Soon after crossing the border we stopped for lunch at a place called Rákász Étterem és Pizzéria in Rajka. Google translate came in very handy, we found Hungarian very difficult to get our heads round and could say little more than thank you – köszönöm. Rajka is a village or small town and the menu’s at this restaurant were only in Hungarian, something we became use to on our journey. One surprise though, it was very cheap, a 12 inch pizza, large salad and two drinks came to approximately £6 total, it was pretty good too.
We had a headwind the rest of the day making cycling really hard, our speed halved and although we only cycled 21 miles today it felt longer and we didn’t arrive in Mosonmagyaróvár until early evening.
The good food continued, we had dinner in the town centre at Ambrozia Sorozo, I had the Argentin hagymás rostélyos hasábburgonyával which translates to Argentinean steak with the chips and onion. This seems to be a popular dish in Hungary and we seen it offered multiple times. It was excellent and again a bargain. Dinner was followed by more plum brandy, Hungarian this time called Pálinka but just as strong as it’s Slovakian equivalent.
We were staying at Hotel Aqua Hotel Termal. Hungary is famous for it’s spa’s so we gave this a try before calling it a night. The spa was great but we were disappointed with the hotel, the air conditioning didn’t work in the room and it got really hot. We had limited water and the minibar contained very little. We got a couple of hour sleep before heading back out on the bikes.
Cycling Vienna to Budapest Day 3 – Mosonmagyaróvár to Győr
An early start, not intended but necessary, 7am we were out of the hotel. We stopped at the nearest supermarket to get some bottled water and ran into a couple of other people on our tour there doing the same, they had gotten no sleep either.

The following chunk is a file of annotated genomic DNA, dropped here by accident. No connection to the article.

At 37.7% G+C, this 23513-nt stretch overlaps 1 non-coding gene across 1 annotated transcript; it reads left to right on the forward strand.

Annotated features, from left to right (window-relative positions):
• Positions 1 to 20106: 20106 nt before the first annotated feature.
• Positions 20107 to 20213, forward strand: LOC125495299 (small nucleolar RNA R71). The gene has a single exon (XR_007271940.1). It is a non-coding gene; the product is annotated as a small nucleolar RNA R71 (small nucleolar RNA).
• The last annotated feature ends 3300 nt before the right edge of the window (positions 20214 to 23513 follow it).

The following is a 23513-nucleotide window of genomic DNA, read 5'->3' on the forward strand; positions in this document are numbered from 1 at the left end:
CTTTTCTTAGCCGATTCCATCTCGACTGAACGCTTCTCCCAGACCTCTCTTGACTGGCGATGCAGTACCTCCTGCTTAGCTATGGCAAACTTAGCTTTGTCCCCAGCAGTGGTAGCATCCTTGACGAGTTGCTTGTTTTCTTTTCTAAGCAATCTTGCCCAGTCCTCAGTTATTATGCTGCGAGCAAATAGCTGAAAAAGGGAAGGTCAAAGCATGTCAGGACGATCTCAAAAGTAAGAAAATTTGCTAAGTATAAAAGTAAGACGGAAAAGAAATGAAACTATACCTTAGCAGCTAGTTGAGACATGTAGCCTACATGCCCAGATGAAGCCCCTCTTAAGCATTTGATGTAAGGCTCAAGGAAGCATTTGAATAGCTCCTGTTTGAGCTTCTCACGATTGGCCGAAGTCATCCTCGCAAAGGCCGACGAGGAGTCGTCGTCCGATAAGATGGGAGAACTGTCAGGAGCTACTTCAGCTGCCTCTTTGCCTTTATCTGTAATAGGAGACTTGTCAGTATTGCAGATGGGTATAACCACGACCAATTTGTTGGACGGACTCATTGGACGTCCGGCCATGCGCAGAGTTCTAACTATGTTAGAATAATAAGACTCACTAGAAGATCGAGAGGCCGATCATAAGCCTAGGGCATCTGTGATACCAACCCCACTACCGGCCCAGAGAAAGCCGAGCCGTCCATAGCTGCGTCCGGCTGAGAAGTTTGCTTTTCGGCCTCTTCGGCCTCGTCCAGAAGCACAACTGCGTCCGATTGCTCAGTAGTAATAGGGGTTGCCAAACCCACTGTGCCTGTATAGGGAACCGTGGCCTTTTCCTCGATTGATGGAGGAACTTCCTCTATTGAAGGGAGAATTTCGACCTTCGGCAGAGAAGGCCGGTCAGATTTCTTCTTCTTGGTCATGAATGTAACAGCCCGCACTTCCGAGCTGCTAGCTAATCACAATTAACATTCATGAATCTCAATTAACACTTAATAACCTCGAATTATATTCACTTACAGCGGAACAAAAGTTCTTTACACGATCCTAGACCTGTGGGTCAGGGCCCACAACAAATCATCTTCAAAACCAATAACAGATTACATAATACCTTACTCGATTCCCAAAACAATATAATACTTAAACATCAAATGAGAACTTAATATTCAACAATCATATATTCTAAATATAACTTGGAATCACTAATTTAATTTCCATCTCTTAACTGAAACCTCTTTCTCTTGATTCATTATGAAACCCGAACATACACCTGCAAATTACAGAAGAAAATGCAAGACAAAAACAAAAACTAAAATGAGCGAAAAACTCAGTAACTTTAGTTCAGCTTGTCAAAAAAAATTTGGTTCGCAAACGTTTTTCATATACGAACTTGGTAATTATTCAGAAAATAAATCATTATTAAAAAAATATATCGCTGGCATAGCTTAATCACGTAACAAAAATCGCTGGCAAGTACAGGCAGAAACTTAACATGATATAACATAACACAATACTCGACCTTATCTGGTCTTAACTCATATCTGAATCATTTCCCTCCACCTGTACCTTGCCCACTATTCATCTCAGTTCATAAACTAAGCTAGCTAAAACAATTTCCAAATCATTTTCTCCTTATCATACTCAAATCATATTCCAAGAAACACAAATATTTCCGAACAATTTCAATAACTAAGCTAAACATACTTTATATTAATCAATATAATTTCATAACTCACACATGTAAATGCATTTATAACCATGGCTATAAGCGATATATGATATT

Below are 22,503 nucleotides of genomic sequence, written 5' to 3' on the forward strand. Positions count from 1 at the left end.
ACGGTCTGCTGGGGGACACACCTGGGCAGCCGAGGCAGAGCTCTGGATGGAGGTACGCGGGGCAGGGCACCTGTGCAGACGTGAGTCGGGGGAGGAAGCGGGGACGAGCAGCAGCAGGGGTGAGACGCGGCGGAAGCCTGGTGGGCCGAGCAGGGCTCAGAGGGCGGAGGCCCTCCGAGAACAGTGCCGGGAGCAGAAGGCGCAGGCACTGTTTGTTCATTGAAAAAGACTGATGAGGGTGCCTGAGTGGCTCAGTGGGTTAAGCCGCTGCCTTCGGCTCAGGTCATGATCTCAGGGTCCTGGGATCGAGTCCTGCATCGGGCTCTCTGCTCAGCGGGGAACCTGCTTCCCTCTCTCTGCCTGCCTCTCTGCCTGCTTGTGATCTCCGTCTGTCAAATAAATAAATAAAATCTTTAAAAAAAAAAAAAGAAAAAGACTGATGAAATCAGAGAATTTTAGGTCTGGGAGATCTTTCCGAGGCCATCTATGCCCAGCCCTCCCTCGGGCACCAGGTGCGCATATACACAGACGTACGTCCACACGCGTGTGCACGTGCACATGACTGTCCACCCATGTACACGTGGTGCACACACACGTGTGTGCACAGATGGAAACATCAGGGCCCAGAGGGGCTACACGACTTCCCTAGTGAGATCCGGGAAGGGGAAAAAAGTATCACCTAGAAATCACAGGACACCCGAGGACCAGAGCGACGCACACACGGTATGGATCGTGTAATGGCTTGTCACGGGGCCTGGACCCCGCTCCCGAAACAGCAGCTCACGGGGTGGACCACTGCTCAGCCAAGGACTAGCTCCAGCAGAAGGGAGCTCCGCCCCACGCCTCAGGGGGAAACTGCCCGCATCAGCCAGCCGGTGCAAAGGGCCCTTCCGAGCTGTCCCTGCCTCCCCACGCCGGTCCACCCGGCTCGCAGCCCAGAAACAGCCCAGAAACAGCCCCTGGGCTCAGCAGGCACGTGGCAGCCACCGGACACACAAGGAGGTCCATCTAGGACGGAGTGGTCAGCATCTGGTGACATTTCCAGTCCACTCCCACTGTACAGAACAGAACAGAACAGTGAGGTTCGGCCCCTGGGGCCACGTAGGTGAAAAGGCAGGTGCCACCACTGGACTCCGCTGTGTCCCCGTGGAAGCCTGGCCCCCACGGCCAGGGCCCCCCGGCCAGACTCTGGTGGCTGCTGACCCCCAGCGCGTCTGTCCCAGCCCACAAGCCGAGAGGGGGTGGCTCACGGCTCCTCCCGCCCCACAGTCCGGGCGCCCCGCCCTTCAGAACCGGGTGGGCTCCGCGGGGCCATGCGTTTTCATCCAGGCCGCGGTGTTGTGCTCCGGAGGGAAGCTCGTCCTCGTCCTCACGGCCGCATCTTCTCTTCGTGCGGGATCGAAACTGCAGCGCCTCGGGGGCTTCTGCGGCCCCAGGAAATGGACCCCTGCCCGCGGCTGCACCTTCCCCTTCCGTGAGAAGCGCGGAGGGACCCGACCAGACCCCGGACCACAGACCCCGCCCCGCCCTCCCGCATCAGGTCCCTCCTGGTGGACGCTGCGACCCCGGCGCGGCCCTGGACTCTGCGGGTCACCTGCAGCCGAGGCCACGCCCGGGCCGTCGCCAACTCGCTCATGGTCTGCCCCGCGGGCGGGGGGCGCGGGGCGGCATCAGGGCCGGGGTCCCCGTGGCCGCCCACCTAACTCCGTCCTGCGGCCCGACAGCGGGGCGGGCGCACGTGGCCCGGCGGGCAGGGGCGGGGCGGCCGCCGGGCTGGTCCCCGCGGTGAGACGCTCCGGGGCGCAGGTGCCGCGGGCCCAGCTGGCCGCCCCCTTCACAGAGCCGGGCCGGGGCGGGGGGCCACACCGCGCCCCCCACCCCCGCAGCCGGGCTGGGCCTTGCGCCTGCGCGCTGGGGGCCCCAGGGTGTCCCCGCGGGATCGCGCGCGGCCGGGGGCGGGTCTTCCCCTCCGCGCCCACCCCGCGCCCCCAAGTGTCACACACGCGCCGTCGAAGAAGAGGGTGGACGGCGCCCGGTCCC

There were at least 10 others on the tour with us but we didn’t meet everyone. Although you all follow the same route you don’t cycle all together in a big group you just go at your own pace, you can socialise or not it’s entirely up to you.
We had 26 miles to cover today and fortunately the headwind had gone so we covered it fairly quickly. Lots of green fields on this leg of the trip mostly agricultural land and wide open space.
We arrived in Győr at 12 noon where we were staying at the Hotel Klastrom. This is a great hotel right in the middle of the city. They allowed us to check in early and we were soon out exploring.
Győr is the halfway point between Vienna and Budapest. It’s a beautiful city and there is plenty to see. We spent most of our time here strolling around the city centre.
Cycling Vienna to Budapest Day 4 – Győr to Komárom
The Hotel Klastrom puts on a great breakfast and we had a good night’s sleep to set us up for our 25 mile ride to Komárom.
The sights between towns and cities are few but we did get a feel for what life in northern Hungary was about as we cycled past farmers fields where crops were starting to grow or just being planted. Lots of open space which we hadn’t really experienced in Europe before as it’s so built up.
Komárom is a town of two halves, we stayed at Hotel Forrás which is in Hungary however before world war one the town on the Slovakian side of the Danube Komárno was also part of Komárom forming one city before borders were redrawn. To date 60% of the population in Komárno are Hungarian.
Although we would be staying in Komárom we spent some time in the afternoon exploring Komárno by walking across the bridge connecting the two. It’s very easy to walk between the two towns and each have their own sights. They are proud of Jókai Mór, a famous novelist who was born in the city in the 1800s and you will see large statues of him here.